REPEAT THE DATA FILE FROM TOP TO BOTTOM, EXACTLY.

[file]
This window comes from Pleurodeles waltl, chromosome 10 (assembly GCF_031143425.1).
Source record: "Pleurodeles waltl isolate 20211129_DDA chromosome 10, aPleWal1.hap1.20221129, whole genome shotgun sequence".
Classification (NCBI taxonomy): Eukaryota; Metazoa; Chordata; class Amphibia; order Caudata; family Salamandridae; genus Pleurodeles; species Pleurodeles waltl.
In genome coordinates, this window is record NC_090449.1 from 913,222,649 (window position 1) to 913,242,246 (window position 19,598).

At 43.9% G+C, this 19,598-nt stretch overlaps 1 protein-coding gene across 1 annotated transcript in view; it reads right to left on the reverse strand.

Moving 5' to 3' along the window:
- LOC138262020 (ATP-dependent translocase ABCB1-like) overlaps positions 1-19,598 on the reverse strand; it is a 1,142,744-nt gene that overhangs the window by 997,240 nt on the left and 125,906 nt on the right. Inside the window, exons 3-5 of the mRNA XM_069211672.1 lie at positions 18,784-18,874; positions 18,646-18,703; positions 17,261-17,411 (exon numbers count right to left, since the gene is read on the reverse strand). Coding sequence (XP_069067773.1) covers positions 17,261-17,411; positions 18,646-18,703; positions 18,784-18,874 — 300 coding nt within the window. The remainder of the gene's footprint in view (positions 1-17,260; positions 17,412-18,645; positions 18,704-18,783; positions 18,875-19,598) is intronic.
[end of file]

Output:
This window comes from Pleurodeles waltl, chromosome 10 (assembly GCF_031143425.1).
Source record: "Pleurodeles waltl isolate 20211129_DDA chromosome 10, aPleWal1.hap1.20221129, whole genome shotgun sequence".
Classification (NCBI taxonomy): Eukaryota; Metazoa; Chordata; class Amphibia; order Caudata; family Salamandridae; genus Pleurodeles; species Pleurodeles waltl.
In genome coordinates, this window is record NC_090449.1 from 913,222,649 (window position 1) to 913,242,246 (window position 19,598).

At 43.9% G+C, this 19,598-nt stretch overlaps 1 protein-coding gene across 1 annotated transcript in view; it reads right to left on the reverse strand.

Moving 5' to 3' along the window:
- LOC138262020 (ATP-dependent translocase ABCB1-like) overlaps positions 1-19,598 on the reverse strand; it is a 1,142,744-nt gene that overhangs the window by 997,240 nt on the left and 125,906 nt on the right. Inside the window, exons 3-5 of the mRNA XM_069211672.1 lie at positions 18,784-18,874; positions 18,646-18,703; positions 17,261-17,411 (exon numbers count right to left, since the gene is read on the reverse strand). Coding sequence (XP_069067773.1) covers positions 17,261-17,411; positions 18,646-18,703; positions 18,784-18,874 — 300 coding nt within the window. The remainder of the gene's footprint in view (positions 1-17,260; positions 17,412-18,645; positions 18,704-18,783; positions 18,875-19,598) is intronic.